PLUS Loans

Direct PLUS loans are meant to help your parents cover the costs of your undergraduate school expenses. Your parents do not have to prove financial need, but the loans are unsubsidized - this means that the interest accumulates while you are in school.

They are loans your parents can take out to pay for your education expenses - you must be their financial dependent and enrolled at least half time. Also, your parents must pass a credit check. PLUS loans come directly from the U.S. Department of Education under the Direct Loan Program.

How much can my parents borrow?

The yearly limit on a PLUS Loan is equal to your cost of attending school, minus any other financial aid you receive. For example, if your cost of attendance is $6,000 and you receive $4,000 in other financial aid, your parents could borrow up to $2,000.

How do my parents apply?

For a Direct PLUS Loan, your parents must complete a Direct PLUS Loan application and a promissory note. A promissory note is a legal document listing the terms and conditions of the loan. The application and note are in a single form you can get from your school's financial aid office.

Although it's not a requirement, parents are encouraged to have their dependent children file a Free Application for Federal Student Aid (FAFSA). This will ensure that you can receive the maximum student aid you're eligible for.

Are there any borrowing requirements my parents have to meet?

Yes, generally they have to pass a credit check. This is a review of their credit history to determine if they are likely to be able to pay back the loan.

If they don't pass, they might still be able to receive a loan with the help of a relative or friend who can pass the credit check. This person must agree to endorse the loan and promise to repay it if your parents don't. If your parents don't qualify for a loan because they didn't pass the credit check, they may qualify if they can demonstrate that extenuating (difficult and unusual) circumstances exist.

For your parents to borrow money for you, you must meet the general eligibility requirements for federal student aid. Your parents must also meet some of these general requirements. For example, they must meet citizenship requirements or be eligible non-citizens. They may not be in default or owe a refund to any FSA program.

Do they need to find a lender?

No. Their lender will be the U.S. Department of Education.

Can the school refuse the loan application?

Your school can refuse to certify your parents' loan application, or they can approve a loan for a smaller amount than your parents are eligible for. The school must document the reason for its decision and explain the reason to your parents in writing. The school's decision is final and cannot be appealed with the U.S. Department of Education.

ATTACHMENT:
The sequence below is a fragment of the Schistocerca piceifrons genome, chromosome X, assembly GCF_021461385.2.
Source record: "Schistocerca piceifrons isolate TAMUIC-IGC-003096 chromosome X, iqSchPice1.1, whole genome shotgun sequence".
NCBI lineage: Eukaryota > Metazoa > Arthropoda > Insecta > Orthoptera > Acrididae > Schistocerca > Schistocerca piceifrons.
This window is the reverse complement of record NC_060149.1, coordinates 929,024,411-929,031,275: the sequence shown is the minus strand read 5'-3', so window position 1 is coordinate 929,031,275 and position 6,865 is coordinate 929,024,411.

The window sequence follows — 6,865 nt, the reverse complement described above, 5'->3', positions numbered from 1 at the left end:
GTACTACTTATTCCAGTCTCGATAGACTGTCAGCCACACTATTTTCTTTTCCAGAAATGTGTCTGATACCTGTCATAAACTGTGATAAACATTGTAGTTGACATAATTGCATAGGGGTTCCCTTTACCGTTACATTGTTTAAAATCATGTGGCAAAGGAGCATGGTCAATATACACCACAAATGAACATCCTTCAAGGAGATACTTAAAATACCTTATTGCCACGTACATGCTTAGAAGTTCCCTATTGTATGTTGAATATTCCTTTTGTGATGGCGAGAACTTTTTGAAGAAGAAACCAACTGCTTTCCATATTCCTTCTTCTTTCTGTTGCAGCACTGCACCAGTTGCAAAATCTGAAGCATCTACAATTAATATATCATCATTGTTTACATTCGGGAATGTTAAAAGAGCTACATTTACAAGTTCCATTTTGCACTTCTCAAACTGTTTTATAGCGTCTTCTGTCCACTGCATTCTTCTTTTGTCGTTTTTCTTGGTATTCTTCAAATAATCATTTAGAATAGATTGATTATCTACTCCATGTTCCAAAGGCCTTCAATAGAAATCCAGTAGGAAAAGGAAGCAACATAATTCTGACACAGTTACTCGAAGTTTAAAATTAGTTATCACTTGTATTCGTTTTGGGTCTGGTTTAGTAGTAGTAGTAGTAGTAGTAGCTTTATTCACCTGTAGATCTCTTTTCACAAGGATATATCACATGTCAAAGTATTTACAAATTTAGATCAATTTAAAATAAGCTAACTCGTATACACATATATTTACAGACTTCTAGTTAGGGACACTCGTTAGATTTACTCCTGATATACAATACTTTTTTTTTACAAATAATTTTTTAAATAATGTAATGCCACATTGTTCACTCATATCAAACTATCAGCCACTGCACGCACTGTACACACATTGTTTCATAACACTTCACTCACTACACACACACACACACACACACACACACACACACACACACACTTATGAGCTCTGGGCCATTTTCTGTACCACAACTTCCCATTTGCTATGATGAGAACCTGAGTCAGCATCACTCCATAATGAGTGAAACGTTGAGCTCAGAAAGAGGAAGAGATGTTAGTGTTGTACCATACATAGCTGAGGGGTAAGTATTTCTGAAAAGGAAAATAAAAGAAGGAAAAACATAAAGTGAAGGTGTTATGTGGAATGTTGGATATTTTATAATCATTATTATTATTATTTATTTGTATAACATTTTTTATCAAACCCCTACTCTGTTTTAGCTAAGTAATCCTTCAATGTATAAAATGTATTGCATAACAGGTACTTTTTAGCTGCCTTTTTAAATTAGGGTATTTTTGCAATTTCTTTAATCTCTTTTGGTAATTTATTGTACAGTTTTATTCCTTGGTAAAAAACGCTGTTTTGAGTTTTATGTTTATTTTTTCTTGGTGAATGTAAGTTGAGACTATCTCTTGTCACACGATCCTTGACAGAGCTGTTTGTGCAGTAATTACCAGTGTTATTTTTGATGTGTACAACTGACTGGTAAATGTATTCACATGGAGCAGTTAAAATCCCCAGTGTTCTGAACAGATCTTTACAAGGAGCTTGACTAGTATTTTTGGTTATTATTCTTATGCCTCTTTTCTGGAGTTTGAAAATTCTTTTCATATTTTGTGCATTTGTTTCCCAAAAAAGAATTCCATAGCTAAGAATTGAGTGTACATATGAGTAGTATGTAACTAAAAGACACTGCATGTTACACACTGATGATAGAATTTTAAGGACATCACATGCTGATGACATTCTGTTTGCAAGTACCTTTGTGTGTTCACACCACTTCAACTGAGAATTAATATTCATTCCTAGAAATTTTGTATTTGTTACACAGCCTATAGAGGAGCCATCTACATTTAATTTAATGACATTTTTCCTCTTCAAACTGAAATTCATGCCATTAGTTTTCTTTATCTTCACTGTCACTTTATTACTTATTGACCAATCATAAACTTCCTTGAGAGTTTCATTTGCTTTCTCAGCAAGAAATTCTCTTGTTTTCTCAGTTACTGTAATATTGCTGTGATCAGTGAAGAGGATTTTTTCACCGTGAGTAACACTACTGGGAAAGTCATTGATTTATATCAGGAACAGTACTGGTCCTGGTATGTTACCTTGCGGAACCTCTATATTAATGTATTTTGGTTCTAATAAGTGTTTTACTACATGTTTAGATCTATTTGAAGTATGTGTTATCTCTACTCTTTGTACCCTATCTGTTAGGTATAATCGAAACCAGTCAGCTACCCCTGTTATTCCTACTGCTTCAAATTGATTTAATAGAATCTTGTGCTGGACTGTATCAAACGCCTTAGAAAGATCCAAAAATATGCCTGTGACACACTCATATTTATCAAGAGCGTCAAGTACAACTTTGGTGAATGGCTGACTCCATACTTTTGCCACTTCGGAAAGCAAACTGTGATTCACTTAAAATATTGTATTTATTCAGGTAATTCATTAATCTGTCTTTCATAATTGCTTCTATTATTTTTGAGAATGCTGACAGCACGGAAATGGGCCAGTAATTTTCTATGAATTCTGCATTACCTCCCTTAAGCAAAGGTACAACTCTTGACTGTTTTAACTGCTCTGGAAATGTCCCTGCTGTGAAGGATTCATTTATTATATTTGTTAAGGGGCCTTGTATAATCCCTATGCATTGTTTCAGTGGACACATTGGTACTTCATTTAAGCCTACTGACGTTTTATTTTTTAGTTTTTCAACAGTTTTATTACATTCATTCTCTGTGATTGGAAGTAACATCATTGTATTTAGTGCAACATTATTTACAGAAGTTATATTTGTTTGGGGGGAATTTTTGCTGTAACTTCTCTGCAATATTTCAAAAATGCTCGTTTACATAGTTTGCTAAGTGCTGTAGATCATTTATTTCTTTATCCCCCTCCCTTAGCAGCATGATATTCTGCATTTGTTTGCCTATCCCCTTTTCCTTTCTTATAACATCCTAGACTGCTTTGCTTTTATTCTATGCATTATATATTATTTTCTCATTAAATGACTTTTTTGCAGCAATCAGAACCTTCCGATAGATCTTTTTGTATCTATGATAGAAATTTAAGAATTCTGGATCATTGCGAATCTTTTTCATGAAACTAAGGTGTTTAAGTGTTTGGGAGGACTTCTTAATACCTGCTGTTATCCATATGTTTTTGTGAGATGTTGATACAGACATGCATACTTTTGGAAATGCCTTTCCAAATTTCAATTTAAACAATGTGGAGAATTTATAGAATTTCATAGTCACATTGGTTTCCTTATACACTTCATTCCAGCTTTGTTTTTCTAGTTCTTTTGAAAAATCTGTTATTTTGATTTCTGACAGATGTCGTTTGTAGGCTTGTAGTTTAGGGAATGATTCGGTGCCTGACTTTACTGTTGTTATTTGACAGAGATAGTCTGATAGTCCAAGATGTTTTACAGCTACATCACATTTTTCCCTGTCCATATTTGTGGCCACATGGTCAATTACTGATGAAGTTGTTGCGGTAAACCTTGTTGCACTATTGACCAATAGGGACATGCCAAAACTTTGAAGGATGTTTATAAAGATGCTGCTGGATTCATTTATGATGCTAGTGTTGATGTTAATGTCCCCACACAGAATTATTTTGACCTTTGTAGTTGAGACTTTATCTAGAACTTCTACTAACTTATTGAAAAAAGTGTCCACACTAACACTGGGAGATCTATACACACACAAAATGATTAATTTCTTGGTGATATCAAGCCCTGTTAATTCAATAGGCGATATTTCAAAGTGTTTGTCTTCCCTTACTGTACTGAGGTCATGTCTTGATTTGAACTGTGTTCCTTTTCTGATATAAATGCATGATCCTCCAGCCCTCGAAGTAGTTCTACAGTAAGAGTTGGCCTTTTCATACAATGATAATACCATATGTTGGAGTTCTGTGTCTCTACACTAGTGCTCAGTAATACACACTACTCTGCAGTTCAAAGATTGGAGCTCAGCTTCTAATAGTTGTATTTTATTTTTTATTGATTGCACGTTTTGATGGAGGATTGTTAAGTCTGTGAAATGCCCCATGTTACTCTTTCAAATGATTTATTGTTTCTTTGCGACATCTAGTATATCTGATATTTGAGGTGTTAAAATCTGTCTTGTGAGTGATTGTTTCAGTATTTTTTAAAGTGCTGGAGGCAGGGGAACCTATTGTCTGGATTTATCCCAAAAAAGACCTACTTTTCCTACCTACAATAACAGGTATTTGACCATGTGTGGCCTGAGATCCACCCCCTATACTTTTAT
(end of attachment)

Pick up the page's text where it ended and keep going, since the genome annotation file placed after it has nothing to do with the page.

Do my parents get the money or do I?

The U.S. Department of Education will send the loan funds to your school.

The school will use the loan money first to pay your tuition, fees, room and board, and any other schools charges. If any loan funds remain, your school will give them to you for other education expenses.

In most cases, the loan will be disbursed in at least two installments. (Disbursement is the release of loan funds to the school for delivery to the borrower.)

In other words, your school will receive at least two payments. No single payment will be more than half the loan amount.

What's the interest rate on PLUS Loans?

The interest rate is 6.41 percent for Direct PLUS Loans first dispursed between July 1, 2013 and before July 1, 2014. For Direct PLUS Loans first dispursed between July 1, 2014 and before July 1, 2015, the interest rate is 7.21 percent.

Other than interest, is there a charge to get a PLUS Loan?

For Direct PLUS Loans first disbursed on or after December 1, 2013 and before October 1, 2014, the loan fee is 4.288 percent. For Direct PLUS Loans first disbursed on or after October 1, 2014 and before October 1, 2015, the loan fee is 4.292 percent.

How do my parents pay back the loan?

When your parents first receive the loan, there will be a loan servicer listed on the disclosure statement. They will make their payments through this loan servicer.

The Federal Student Aid website has a Repayment Estimator which can help you and your parents make plans for repayment: https://studentaid.ed.gov/repay-loans/understand/plans.

Are there any tax credits available for paying back these loans?

Yes, there are tax incentives for certain higher education expenses. For certain borrowers, student loan interest can be deducted. This benefit applies to federal and non-federal loans taken out to pay for post-secondary education costs. The maximum deduction is $2,500 a year.

You can find out more about these credits and other tax benefits through the Internal Revenue Service (IRS) :

IRS Publication 970 -- Tax Benefits for Education